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Township government, recycling explained at Towamensing

  • ELSA KERSCHNER/TIMES NEWS Kyla Brown holds her pot and seeds - a gift from the township.
    ELSA KERSCHNER/TIMES NEWS Kyla Brown holds her pot and seeds - a gift from the township.
Published April 30. 2013 05:05PM

Flower pots filled with dirt were enclosed in colorful paper along with a package of seeds and a pencil for each of the Towamensing Elementary School sixth graders who walked over to the municipal building to learn what local government does. They were told there was further information at

It is the 11th year Towamensing held a local government day. Included are what goes on in a township and about the township itself.

Dr. Roy Christman said students should know something about where they live. He had some evergreen branches and wanted to see how many recognized them.

The watershed carries water to the Aquashicola Creek to the Lehigh River to the Delaware River and to the ocean. From the northern side of the township it flows to the Pohopoco Creek to the Lehigh, the Delaware and the ocean.

The word Towamensing means "wilderness," and was originally a very large area.

The longest period in prehuman history is the Davonian era, which was before dinosaurs came. Christman passed around a rock with fossils.

The three human periods are Indian with the Lenape living in this area. Some students said they had found arrowheads. The Lenape were here for 10,000 years until the 1700s when they were pushed out and went to Ohio and then Indian territory (Oklahoma).

He brought some artifacts used in the agricultural days of the township such as a file to work on horses teeth and a scraper to scrape hair off a pig before it was butchered. The agricultural era was inhabited by mainly Pennsylvania German people.

Towamensing is considered an exurb with parents that work outside the township. Outside the exurb is the rural areas and inside is suburban, with all centered around a town.

Supervisor Penny Kleintop said the other two supervisors are Tom Newman and Guy Seifert. They look after township money, collect garbage and care for the roads. There is a meeting on the first Thursday of each month, 7 p.m., and residents can come and tell about their concerns.

She was asked what the township is working on now. It is repairing Owl Creek Bridge, building a softball field, paving roads and running a recycling program. There are 72 miles of township roads. The remainder are state or private roads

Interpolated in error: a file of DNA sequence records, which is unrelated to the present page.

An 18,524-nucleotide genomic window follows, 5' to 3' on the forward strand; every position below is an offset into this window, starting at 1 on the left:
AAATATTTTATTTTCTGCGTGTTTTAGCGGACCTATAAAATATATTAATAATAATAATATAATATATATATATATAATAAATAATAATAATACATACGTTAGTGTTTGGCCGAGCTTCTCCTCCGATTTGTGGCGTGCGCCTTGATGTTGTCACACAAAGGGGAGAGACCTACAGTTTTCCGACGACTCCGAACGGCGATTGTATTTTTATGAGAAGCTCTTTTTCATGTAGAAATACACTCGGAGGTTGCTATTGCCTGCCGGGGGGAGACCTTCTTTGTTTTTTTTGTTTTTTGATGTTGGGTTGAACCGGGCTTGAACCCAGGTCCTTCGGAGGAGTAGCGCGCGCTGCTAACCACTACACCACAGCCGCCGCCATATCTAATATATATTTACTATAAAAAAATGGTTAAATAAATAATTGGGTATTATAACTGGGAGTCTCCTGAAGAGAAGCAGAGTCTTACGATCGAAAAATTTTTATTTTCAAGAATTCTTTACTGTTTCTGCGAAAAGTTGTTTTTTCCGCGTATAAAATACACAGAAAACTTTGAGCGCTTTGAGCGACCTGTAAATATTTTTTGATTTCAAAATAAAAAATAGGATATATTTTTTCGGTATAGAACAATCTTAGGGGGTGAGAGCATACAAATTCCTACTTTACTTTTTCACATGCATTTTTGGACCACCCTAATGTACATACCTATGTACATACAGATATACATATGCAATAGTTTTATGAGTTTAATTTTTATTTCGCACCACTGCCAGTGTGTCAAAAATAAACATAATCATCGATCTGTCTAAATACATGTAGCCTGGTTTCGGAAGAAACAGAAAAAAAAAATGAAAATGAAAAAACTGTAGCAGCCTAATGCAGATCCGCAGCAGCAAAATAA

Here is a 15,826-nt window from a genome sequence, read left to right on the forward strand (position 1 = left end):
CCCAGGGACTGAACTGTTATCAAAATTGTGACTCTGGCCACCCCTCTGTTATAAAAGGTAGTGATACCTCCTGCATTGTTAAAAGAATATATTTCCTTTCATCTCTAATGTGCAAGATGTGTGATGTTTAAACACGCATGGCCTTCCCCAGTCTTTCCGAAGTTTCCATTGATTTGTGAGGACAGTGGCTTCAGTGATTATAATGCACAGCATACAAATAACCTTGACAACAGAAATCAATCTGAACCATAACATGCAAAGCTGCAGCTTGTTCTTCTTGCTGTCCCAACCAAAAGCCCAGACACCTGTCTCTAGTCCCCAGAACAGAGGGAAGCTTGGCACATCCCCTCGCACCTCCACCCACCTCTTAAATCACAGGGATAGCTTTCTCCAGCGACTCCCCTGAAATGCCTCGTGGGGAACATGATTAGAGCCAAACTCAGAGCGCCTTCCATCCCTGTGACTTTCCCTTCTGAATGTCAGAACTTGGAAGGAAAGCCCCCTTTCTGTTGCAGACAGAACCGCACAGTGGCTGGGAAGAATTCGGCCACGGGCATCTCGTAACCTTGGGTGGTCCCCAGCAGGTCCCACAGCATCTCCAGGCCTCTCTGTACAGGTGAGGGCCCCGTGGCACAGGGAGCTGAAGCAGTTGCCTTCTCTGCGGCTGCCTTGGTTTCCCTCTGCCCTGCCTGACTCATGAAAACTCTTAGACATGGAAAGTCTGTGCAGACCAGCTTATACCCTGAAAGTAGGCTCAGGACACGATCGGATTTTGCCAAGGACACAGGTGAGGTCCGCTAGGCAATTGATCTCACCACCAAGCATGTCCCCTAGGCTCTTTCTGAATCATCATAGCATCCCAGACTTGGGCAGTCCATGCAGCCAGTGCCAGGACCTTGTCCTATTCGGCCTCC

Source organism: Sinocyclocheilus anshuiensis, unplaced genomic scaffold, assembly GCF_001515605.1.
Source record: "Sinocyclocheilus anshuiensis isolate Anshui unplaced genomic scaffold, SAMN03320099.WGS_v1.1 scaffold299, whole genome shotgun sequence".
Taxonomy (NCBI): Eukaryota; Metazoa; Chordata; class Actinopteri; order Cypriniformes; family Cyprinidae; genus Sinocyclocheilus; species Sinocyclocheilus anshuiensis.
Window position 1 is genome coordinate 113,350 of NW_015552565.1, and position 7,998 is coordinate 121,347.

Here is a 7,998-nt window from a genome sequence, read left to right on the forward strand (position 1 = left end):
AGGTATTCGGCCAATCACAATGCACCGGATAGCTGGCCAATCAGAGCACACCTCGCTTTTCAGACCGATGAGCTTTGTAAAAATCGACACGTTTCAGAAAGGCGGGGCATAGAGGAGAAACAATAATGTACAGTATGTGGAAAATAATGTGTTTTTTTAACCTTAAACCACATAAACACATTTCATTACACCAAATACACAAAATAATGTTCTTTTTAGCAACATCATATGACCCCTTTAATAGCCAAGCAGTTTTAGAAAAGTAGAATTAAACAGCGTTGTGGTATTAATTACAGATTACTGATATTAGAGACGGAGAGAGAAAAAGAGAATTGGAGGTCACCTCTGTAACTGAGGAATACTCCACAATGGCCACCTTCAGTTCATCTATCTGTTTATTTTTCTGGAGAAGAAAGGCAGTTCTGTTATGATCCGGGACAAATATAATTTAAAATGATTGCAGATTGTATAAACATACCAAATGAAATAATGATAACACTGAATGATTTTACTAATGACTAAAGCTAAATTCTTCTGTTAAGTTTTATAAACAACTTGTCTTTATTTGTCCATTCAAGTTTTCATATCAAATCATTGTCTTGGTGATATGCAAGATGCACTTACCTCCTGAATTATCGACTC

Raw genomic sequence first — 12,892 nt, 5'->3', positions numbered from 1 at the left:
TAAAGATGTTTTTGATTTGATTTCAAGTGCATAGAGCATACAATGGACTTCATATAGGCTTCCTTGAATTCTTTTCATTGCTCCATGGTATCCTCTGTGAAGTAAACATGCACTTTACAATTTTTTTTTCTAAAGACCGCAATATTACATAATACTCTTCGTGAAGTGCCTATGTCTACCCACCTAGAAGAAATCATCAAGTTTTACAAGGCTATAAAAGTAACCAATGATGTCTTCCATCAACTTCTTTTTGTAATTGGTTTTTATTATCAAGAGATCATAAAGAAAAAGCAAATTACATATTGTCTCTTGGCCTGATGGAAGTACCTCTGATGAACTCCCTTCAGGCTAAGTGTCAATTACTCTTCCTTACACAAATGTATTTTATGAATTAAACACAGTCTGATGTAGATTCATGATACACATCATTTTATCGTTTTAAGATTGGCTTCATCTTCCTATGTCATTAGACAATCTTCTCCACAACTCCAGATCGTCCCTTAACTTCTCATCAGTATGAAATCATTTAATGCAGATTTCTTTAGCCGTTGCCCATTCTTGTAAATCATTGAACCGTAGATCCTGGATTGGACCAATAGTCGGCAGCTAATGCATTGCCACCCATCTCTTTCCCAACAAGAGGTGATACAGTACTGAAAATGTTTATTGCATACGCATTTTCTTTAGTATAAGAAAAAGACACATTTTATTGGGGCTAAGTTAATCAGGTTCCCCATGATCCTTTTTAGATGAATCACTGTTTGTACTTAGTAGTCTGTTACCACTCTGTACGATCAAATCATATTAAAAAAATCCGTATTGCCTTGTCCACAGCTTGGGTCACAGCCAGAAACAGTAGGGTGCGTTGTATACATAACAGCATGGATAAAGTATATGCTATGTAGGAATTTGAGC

Connie Bieling said a lot of what happens in the township is done by volunteers. Land is divided into zones which tell what kind of development is permitted. They are residential, light and heavy commercial, rural conservation and industrial. A new zone is being created with comprehensive planning - which means that two townships and two boroughs will work together on some planning and zoning matters. The proposed zone is recreation-conservation.

Mary Beth Beers told about the Towamensing Historic Commission which surveyed and recorded the buildings over 100 years old.

She brought family pictures. The oldest were formal shots and the newest had everyone in a more casual position. Christman said his family attended the Kibler, Greenzweig and Lovett one-room schools. At one time there were nine one-room schools in the township.

Each class received an aerial map and a zoning map of the township to hang in their classrooms. On the way out each student received cookies and a beverage.

Tom Costenbader from the road crew walked them through the recycling program which includes numbers one and two plastic, aluminum, steel cans, and glass. There is a truck provided by LaFarge Cement company which can be filled with tires at which time LaFarge will pick it up and burn the tires in the cement-making process.

Costenbader said some of the steps are in place for recycling newspaper in the near future. The township also collects used oil that can be left in containers near the recycling bins. It is used for heating the building.

Aluminum takes 500 years to decompose in a landfill and glass takes 4,000 years

Baling aluminum, plastic and cardboard was demonstrated. Nearly half a bin of plastic is squeezed down to a bale 4 feet by 4-1/2 feet by 2 feet in size.

How the garbage truck packs garbage was demonstrated. The road crew is also in charge of recycling.

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